Stocks rise as no harm seen in trade row, dollar gains
By Herbert Lash NEW YORK (Reuters) - Global equity markets rallied on Tuesday as the latest tit-for-tat U.S.-Chinese trade dispute was seen as barely denting world growth, while U.S.
By Herbert Lash
NEW YORK (Reuters) - Global equity markets rallied on Tuesday as the latest tit-for-tat U.S.-Chinese trade dispute was seen as barely denting world growth, while U.S. Treasury yields rose in anticipation the Federal Reserve will hike interest rates this year and next.
China said it will levy tariffs on about $60 billion worth of U.S. goods, as previously planned, but cut the level of tariffs it will collect. U.S. President Donald Trump on Monday said 10 percent tariffs on $200 billion of Chinese products will start next week and reach 25 percent by year-end.
MSCI's gauge of stocks across the globe <.MIWD00000PUS> gained 0.48 percent. Chinese shares initially slid as investors in Asia digested the details of China's response but then rallied to push the blue-chip CSI index <.CSI300> up 2 percent.
China has limited retaliatory levers it can pull on the tariff front, said Anthony Saglimbene, global market strategist at Ameriprise Financial Services in Troy, Michigan.
Any escalation is likely to involve its currency or making it harder for U.S. companies to operate in China, but the immediate dent on the economic picture is likely to be small, he said.
"We anticipate this last round of tariffs, the $200 billion, it's only probably going to add 0.2 percentage points to consumer prices. That's nothing," Saglimbene said.
"The market is smart and it's sniffing out through the end of the year the tariff impact is likely to be small on economic growth and it's small on corporate profits," he added.
The United States took 300 consumer products off its original list of products to receive tariff hikes, which will blunt the impact on the consumer, Saglimbene said.
Dutch bank ING estimated that 2.5 percent of world trade was now affected by the tariffs and it will be 4 percent if Trump carries out threats to put levies on all Chinese imports.
(Graphic: Ramping up tariffs - https://reut.rs/2pgyVM1)
In Europe, the pan-regional FTSEurofirst 300 index <.FTEU3> of leading shares closed up 0.15 percent. Wall Street rallied.
The Dow Jones Industrial Average <.DJI> rose 184.84 points, or 0.71 percent, to 26,246.96. The S&P 500 <.SPX> gained 15.51 points, or 0.54 percent, to 2,904.31 and the Nasdaq Composite <.IXIC> added 60.32 points, or 0.76 percent, to 7,956.11.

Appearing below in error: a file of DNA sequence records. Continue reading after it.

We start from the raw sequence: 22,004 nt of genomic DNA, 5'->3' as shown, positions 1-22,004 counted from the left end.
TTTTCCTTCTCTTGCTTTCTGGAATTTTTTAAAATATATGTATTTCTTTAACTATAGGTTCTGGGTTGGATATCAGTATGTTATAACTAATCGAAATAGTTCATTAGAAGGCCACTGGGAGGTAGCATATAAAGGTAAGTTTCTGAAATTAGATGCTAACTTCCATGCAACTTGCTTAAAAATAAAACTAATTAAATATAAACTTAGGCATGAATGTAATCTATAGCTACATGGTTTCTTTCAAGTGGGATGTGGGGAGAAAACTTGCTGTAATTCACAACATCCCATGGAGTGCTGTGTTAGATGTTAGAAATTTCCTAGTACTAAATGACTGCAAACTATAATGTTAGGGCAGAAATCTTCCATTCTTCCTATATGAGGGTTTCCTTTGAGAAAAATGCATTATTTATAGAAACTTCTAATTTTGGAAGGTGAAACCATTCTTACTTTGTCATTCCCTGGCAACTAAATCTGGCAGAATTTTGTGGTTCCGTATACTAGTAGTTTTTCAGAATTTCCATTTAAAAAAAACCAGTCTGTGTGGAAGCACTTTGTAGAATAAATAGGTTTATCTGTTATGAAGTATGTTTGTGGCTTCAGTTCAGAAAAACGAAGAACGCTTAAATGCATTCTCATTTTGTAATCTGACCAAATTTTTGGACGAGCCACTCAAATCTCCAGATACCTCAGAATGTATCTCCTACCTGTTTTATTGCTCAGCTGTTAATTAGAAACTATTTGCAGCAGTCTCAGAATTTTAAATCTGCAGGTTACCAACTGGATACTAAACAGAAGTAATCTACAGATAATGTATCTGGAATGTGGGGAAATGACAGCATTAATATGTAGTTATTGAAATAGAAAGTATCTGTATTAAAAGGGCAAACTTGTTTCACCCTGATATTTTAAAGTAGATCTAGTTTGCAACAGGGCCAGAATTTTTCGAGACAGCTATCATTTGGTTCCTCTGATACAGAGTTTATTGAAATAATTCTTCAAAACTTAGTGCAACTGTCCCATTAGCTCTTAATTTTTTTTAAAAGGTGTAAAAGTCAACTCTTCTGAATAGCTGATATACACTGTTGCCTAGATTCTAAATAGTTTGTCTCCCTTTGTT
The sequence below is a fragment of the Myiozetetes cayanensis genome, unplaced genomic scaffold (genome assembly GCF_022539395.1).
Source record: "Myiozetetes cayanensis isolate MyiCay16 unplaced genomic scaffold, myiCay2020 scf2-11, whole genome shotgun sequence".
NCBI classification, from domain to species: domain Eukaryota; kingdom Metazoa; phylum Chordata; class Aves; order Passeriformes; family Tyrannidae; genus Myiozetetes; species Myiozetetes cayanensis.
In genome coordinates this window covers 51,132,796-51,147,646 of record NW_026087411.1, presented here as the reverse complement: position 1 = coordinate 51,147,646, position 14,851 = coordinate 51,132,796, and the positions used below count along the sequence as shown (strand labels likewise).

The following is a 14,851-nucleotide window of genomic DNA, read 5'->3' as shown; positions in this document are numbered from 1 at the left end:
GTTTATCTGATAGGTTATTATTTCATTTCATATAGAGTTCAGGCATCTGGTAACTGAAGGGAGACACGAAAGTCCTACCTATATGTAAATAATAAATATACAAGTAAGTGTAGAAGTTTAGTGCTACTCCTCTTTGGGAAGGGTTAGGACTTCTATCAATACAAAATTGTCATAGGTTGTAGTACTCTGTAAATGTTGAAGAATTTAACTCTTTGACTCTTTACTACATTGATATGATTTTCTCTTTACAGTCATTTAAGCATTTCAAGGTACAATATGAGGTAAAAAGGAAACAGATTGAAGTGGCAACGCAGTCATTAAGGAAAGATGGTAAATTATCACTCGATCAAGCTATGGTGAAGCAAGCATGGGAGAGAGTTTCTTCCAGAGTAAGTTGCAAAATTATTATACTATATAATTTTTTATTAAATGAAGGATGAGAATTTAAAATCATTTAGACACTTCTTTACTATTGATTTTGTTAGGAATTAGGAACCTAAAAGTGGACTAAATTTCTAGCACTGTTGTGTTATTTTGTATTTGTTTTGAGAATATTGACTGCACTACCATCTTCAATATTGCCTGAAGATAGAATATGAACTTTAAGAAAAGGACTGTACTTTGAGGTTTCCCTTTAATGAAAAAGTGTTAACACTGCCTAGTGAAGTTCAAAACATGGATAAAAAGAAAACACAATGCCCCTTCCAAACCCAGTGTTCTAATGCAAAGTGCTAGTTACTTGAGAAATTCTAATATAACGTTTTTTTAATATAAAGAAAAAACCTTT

MSCI's 24-country emerging market index <.MSCIEF> was up for the fourth day in the last five.
Despite all the noise, the widely tracked dollar currency index <.DXY> rose 0.14 percent, with the euro
The Japanese yen
U.S. benchmark 10-year and 30-year yields both climbed to fresh four-month peaks as investors continued to price in more interest rate increases by the Fed this year and next.
Benchmark 10-year notes
In Europe, Italian government bond yields fell sharply on growing optimism that Italy's new coalition budget will respect European Union rules on fiscal discipline.
Two- and five-year yields fell as much as 15 basis points to their lowest levels since July, while yields on short-dated top-rated German debt rose to four-month highs.
Oil rose almost $1 a barrel on signs the Organization of the Petroleum Exporting Countries would not be prepared to raise output to address shrinking supplies from Iran, and as Saudi Arabia signalled it was in no rush to bring prices down.
U.S. gold futures
(Reporting by Herbert Lash; Editing by Nick Zieminski and Lisa Shumaker)
This story has not been edited by Firstpost staff and is generated by auto-feed.
ATHENS (Reuters) - Greek police used teargas and water cannon to disperse people who had gathered in central Athens on Saturday to protest against mandatory COVID-19 vaccinations. More than 4,000 people rallied outside the Greek parliament for a third time this month to oppose mandatory inoculations for some workers, such as healthcare and nursing staff.
ISTANBUL (Reuters) - Two Turkish soldiers were killed and two were wounded in an attack on their armoured vehicle in northern Syria, and Turkish forces immediately launched retaliatory fire, Turkey's defence ministry said on Saturday. "Our punitive fire against terrorist positions is continuing," the statement on Twitter on said. It did not specify where the attack occurred, but media reports said it was in the al-Bab area.
By Marcelo Rochabrun SAO PAULO (Reuters) - Protesters took to the streets in several Brazilian cities on Saturday to demand the impeachment of far-right President Jair Bolsonaro, whose popularity has fallen in recent weeks amid corruption scandals against the backdrop of the pandemic. This week, news broke that Brazil's defense ministry told congressional leadership that next year's elections would not take place without amending the country's electronic voting system to include a paper trail of each vote. Bolsonaro has suggested several times without evidence that the current system is prone to fraud, allegations that Brazil's government has denied